from what I can gather here HP really wanted Autonomy
I think it's more that Apotheker and Robison really wanted Autonomy, and they convinced a weak board of directors to go along with them. Most other people at HP seemed either ignorant of or leery about the deal.
Not that I think Lynch et al. are innocent; they promoted a wildly excessive valuation for Autonomy, and while I'm in no position to judge Hussain (not having access to all the evidence, nor made a close review off it), I'm not going to ignore his conviction either. But Apotheker, and perhaps Robison, seem to have forced through a deal that was widely and correctly perceived as very bad for HP.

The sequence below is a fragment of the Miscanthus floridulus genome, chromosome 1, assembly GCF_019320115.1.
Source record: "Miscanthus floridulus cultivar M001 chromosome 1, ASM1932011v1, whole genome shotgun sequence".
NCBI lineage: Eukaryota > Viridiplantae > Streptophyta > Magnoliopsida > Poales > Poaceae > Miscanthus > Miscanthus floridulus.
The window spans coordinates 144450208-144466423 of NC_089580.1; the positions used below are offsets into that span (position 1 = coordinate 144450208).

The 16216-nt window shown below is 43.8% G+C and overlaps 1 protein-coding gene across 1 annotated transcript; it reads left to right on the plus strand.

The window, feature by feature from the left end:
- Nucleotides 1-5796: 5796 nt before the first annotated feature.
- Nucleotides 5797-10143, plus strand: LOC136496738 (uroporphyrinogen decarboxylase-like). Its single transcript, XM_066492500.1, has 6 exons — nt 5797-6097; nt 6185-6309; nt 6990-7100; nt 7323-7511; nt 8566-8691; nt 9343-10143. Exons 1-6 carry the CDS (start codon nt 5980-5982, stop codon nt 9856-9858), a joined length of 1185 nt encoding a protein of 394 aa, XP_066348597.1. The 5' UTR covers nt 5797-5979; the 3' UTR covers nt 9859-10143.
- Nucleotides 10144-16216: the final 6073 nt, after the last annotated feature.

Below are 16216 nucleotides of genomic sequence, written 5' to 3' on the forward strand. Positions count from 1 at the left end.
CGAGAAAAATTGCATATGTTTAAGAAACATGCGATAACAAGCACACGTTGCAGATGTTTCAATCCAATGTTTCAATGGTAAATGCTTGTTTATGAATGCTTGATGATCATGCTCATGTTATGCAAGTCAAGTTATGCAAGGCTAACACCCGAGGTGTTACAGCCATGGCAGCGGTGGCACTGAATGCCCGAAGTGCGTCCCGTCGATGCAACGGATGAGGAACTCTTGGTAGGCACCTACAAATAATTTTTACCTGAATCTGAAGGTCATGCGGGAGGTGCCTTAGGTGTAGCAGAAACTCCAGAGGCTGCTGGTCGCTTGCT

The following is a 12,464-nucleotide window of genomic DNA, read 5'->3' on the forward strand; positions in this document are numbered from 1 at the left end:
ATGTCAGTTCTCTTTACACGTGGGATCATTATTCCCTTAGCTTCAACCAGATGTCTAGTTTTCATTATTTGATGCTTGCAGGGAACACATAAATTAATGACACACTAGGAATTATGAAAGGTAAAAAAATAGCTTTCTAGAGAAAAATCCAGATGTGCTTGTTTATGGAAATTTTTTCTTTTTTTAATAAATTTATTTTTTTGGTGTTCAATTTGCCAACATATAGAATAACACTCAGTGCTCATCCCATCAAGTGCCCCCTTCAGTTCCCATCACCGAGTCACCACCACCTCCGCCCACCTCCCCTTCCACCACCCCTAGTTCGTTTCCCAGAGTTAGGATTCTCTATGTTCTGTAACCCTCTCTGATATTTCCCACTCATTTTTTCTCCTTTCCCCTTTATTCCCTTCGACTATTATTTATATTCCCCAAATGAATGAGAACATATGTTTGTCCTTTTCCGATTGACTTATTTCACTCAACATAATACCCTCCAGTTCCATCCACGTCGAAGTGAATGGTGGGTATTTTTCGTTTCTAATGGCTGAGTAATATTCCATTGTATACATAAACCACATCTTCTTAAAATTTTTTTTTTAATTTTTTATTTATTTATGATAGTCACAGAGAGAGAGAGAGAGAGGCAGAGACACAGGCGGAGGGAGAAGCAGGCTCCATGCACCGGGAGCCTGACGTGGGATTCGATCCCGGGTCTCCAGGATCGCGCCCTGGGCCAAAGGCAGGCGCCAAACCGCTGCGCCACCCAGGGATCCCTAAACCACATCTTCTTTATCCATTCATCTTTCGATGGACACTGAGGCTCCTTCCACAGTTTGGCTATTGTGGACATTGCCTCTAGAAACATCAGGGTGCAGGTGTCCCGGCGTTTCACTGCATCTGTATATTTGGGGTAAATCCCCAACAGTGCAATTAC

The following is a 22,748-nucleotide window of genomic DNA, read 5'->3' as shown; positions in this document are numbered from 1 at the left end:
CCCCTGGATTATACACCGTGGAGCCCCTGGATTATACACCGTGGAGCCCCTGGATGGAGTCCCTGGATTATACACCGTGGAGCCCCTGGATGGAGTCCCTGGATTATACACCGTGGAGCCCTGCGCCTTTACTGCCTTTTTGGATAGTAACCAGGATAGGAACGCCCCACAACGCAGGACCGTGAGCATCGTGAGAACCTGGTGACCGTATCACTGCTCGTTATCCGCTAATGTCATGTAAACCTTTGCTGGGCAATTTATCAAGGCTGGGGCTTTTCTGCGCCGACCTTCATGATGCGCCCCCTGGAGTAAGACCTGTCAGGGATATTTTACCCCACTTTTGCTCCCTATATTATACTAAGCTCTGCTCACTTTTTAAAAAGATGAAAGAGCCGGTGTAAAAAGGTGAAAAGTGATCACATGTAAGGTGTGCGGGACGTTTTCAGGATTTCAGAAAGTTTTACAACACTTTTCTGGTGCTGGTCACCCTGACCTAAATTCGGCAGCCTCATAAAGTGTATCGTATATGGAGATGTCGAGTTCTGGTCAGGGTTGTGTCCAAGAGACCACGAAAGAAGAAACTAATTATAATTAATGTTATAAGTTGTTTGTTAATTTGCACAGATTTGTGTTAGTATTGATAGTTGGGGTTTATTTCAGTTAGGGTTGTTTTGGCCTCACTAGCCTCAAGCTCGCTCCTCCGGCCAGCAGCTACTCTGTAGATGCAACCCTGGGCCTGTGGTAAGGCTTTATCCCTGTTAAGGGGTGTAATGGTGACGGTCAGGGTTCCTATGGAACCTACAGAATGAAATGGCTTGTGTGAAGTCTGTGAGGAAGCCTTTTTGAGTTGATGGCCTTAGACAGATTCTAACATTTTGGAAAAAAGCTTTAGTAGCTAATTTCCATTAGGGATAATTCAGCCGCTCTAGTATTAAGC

And, frankly, in my opinion the directors of HP should share a healthy portion of the blame, particularly since HP's board (unusually) had a "technical committee" which was supposed to review all M&A before it went before the whole board. There's some suspicion that the board appointed Whitman - who was on the board during Apotheker's term - as the new CEO partly so she could work to deflect blame away from them.